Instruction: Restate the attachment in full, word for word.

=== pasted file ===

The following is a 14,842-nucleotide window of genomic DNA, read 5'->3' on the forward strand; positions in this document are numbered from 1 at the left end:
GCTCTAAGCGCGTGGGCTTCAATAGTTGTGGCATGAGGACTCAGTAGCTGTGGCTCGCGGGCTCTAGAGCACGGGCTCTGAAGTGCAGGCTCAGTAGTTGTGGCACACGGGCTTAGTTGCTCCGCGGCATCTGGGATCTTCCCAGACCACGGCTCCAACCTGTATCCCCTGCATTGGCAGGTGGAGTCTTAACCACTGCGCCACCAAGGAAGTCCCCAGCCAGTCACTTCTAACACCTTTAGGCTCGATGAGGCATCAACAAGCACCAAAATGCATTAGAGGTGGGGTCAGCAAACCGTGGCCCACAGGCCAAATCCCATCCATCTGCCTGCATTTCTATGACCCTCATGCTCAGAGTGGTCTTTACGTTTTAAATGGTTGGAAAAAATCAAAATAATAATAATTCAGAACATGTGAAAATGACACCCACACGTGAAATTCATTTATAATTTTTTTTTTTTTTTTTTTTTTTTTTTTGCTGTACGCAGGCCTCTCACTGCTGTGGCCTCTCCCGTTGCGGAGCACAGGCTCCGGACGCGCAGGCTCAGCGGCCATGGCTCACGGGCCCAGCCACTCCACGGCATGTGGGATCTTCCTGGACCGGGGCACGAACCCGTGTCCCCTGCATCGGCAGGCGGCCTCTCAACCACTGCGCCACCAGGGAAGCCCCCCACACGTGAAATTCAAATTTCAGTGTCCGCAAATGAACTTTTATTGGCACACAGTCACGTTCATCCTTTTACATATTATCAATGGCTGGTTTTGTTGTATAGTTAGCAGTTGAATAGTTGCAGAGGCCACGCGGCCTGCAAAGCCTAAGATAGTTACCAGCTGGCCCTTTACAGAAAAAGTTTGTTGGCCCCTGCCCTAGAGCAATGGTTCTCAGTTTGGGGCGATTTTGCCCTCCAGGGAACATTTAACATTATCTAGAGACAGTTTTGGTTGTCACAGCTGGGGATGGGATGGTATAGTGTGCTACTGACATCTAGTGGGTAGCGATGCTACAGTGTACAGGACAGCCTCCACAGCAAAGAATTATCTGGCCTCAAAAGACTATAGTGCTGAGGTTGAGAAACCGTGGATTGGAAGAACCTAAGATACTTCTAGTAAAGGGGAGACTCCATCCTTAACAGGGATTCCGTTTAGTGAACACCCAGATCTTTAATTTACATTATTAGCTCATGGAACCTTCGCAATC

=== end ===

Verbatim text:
The following is a 14,842-nucleotide window of genomic DNA, read 5'->3' on the forward strand; positions in this document are numbered from 1 at the left end:
GCTCTAAGCGCGTGGGCTTCAATAGTTGTGGCATGAGGACTCAGTAGCTGTGGCTCGCGGGCTCTAGAGCACGGGCTCTGAAGTGCAGGCTCAGTAGTTGTGGCACACGGGCTTAGTTGCTCCGCGGCATCTGGGATCTTCCCAGACCACGGCTCCAACCTGTATCCCCTGCATTGGCAGGTGGAGTCTTAACCACTGCGCCACCAAGGAAGTCCCCAGCCAGTCACTTCTAACACCTTTAGGCTCGATGAGGCATCAACAAGCACCAAAATGCATTAGAGGTGGGGTCAGCAAACCGTGGCCCACAGGCCAAATCCCATCCATCTGCCTGCATTTCTATGACCCTCATGCTCAGAGTGGTCTTTACGTTTTAAATGGTTGGAAAAAATCAAAATAATAATAATTCAGAACATGTGAAAATGACACCCACACGTGAAATTCATTTATAATTTTTTTTTTTTTTTTTTTTTTTTTTTTGCTGTACGCAGGCCTCTCACTGCTGTGGCCTCTCCCGTTGCGGAGCACAGGCTCCGGACGCGCAGGCTCAGCGGCCATGGCTCACGGGCCCAGCCACTCCACGGCATGTGGGATCTTCCTGGACCGGGGCACGAACCCGTGTCCCCTGCATCGGCAGGCGGCCTCTCAACCACTGCGCCACCAGGGAAGCCCCCCACACGTGAAATTCAAATTTCAGTGTCCGCAAATGAACTTTTATTGGCACACAGTCACGTTCATCCTTTTACATATTATCAATGGCTGGTTTTGTTGTATAGTTAGCAGTTGAATAGTTGCAGAGGCCACGCGGCCTGCAAAGCCTAAGATAGTTACCAGCTGGCCCTTTACAGAAAAAGTTTGTTGGCCCCTGCCCTAGAGCAATGGTTCTCAGTTTGGGGCGATTTTGCCCTCCAGGGAACATTTAACATTATCTAGAGACAGTTTTGGTTGTCACAGCTGGGGATGGGATGGTATAGTGTGCTACTGACATCTAGTGGGTAGCGATGCTACAGTGTACAGGACAGCCTCCACAGCAAAGAATTATCTGGCCTCAAAAGACTATAGTGCTGAGGTTGAGAAACCGTGGATTGGAAGAACCTAAGATACTTCTAGTAAAGGGGAGACTCCATCCTTAACAGGGATTCCGTTTAGTGAACACCCAGATCTTTAATTTACATTATTAGCTCATGGAACCTTCGCAATC